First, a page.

Immigration developments post-Brexit and COVID-19 restrictions

8th January 2021

We look at the immigration developments post-Brexit and with COVID-19 restrictions - all you need to know for 2021 and moving forward.

Right to Work checks

As expected, free movement ended on 31 December 2020. However, European Economic Area (EEA) and Swiss nationals can continue to use their passport or national ID card for the right to work checks purposes until 30 June 2021.

By way of reminder, employers are currently able to undertake right to work checks in the following ways. It is important to remember that employers are not allowed to mandate the use of any particular method as both are equally valid:

  • Manual check – a long standing method requiring an employer to check employees’ original documents in their presence and making a suitable record for the file
  • Online check – this method is available to the holders of:
    • Biometric residence permit
    • Biometric residence card
    • Status under the EU Settlement Scheme

The long awaited update to the Employer’s Guide to Right to Work Checks was published in December 2020. Although, there are no major surprises, formal guidance on how to check the right to work of EEA nationals after the transition period has been welcome.

The updated guidance confirms that there is no obligation to carry out retrospective checks on EEA or Swiss nationals employed prior to the 30 June cut-off date. Nevertheless, it is worth double-checking the guidance again closer to that date in case there are further updates.


As many employers may be aware, due to COVID-19 restrictions temporary concessions were introduced to the way right to work checks can be carried out. In line with the concessions, checking copies of documents against the original over a video call with the document holder is currently permitted.

As always, it is extremely important to carry out checks in line with the instructions (these can be found on the Home Office website) as only a fully compliant check will assist in establishing a statutory excuse should it transpire that the employee did not have the right to work after all.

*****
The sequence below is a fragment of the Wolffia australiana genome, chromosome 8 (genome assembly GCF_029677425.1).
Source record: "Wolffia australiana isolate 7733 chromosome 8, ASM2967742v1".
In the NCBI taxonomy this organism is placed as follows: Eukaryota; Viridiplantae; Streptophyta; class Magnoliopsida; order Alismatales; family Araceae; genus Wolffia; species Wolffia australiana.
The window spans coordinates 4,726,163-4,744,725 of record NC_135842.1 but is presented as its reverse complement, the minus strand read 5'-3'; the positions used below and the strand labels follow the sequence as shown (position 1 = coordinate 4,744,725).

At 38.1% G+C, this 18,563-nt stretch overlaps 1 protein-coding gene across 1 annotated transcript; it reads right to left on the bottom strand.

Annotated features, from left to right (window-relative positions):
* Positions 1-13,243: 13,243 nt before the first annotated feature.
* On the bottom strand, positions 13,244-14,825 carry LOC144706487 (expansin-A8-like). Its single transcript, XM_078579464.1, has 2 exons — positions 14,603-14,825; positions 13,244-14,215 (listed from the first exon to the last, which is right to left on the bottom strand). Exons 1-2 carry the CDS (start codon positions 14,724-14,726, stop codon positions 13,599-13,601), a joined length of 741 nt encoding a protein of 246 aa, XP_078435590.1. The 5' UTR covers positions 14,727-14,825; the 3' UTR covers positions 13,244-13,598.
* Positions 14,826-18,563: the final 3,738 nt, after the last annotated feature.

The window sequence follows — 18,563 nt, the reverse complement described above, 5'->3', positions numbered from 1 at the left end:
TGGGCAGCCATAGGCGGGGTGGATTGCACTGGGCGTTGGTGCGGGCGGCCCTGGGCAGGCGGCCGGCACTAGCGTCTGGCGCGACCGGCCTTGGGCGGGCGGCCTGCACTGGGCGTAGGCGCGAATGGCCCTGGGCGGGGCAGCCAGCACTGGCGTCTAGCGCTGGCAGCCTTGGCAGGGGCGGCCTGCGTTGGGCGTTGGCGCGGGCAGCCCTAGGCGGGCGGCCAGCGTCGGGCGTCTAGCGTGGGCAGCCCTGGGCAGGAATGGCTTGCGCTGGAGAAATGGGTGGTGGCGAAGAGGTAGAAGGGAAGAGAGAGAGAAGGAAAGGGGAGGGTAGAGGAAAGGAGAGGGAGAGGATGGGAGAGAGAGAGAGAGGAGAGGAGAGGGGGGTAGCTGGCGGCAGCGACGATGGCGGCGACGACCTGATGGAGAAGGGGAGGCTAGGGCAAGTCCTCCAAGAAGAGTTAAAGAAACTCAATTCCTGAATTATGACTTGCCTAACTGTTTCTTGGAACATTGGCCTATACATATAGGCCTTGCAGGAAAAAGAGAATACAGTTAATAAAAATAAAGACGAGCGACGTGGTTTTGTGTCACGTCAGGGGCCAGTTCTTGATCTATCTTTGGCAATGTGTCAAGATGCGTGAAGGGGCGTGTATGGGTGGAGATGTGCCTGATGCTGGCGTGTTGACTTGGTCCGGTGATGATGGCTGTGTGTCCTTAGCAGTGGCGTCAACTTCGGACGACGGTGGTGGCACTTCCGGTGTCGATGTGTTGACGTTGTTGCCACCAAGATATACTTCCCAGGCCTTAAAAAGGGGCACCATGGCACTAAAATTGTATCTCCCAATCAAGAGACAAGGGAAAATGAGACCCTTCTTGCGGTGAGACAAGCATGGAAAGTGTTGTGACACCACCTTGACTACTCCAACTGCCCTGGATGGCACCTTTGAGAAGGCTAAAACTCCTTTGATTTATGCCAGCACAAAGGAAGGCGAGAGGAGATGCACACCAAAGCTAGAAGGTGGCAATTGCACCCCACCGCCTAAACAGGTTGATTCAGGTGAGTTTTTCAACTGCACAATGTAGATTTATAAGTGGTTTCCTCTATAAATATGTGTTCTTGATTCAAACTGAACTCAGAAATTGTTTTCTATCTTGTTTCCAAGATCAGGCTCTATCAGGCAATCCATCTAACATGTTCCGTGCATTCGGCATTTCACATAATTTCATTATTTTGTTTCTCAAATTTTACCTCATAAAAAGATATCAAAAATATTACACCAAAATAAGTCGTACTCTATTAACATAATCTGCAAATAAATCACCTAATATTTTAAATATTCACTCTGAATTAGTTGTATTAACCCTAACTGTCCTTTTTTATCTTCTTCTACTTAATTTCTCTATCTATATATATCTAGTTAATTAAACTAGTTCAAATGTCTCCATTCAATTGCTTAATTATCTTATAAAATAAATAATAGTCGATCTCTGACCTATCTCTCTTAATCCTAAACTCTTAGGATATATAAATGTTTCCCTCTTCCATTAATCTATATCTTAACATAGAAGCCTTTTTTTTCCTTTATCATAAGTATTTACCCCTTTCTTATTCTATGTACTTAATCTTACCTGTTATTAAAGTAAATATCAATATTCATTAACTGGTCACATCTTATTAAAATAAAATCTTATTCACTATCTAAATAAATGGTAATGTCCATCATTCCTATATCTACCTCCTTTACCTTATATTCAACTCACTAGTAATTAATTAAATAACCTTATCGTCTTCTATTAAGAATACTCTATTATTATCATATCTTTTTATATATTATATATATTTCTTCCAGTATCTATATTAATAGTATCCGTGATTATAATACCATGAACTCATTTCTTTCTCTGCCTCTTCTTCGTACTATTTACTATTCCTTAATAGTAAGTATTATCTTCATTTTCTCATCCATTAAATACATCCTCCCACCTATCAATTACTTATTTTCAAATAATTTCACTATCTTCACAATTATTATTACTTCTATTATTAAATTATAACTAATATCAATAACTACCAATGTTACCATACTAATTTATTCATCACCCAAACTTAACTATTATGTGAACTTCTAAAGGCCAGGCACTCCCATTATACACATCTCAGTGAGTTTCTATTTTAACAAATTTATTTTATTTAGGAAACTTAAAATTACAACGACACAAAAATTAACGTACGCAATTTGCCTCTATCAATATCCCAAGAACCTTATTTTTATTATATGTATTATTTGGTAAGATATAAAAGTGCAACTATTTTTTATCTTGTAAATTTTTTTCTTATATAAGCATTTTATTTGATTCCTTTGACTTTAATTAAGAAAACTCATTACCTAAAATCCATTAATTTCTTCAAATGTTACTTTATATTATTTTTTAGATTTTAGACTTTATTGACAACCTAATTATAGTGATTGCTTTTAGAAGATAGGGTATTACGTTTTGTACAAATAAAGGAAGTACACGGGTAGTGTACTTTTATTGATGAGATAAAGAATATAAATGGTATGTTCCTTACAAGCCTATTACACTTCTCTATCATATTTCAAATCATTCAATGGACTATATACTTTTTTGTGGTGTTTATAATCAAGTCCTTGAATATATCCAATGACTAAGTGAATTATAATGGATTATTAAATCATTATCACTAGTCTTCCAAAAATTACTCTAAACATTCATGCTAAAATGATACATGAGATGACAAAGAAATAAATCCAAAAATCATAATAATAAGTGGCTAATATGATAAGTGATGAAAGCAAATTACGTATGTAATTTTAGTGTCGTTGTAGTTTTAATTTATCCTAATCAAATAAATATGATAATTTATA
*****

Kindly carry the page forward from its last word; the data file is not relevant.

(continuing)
Lastly, it is essential to remember these measures are only temporary; all employees’ right to work checks carried out in this manner will need to be re-done within eight weeks of COVID-19 measures ending. Therefore, it is very important to keep an eye on the Home Office website to note the end of concessions.

Brexit update: end of free movement

EEA nationals can continue to visit the UK for holidays without the need to apply for a visa in advance. However, any other activities may require careful assessment. Even if a prior visa application was not required, EEA nationals must abide by the Visitors Rules during their stay in the UK. Most notably, the Immigration Rules do not allow visitors to work unless special prior permission is obtained.

EEA nationals can continue using their national ID cards until 30 September 2021 with some exceptions (such as holders of the EU Settlement Scheme status amongst few others) beyond that date.

UK nationals travelling to the EU will need to abide by the domestic immigration rules of the destination country. In most cases, there is no need to apply for prior permission if the trip is for tourism purposes.

EU Settlement Scheme

The deadline for applications under the EU Settlement Scheme is 30 June 2021 for those EEA nationals who arrived in the UK prior to or on 31 December 2020.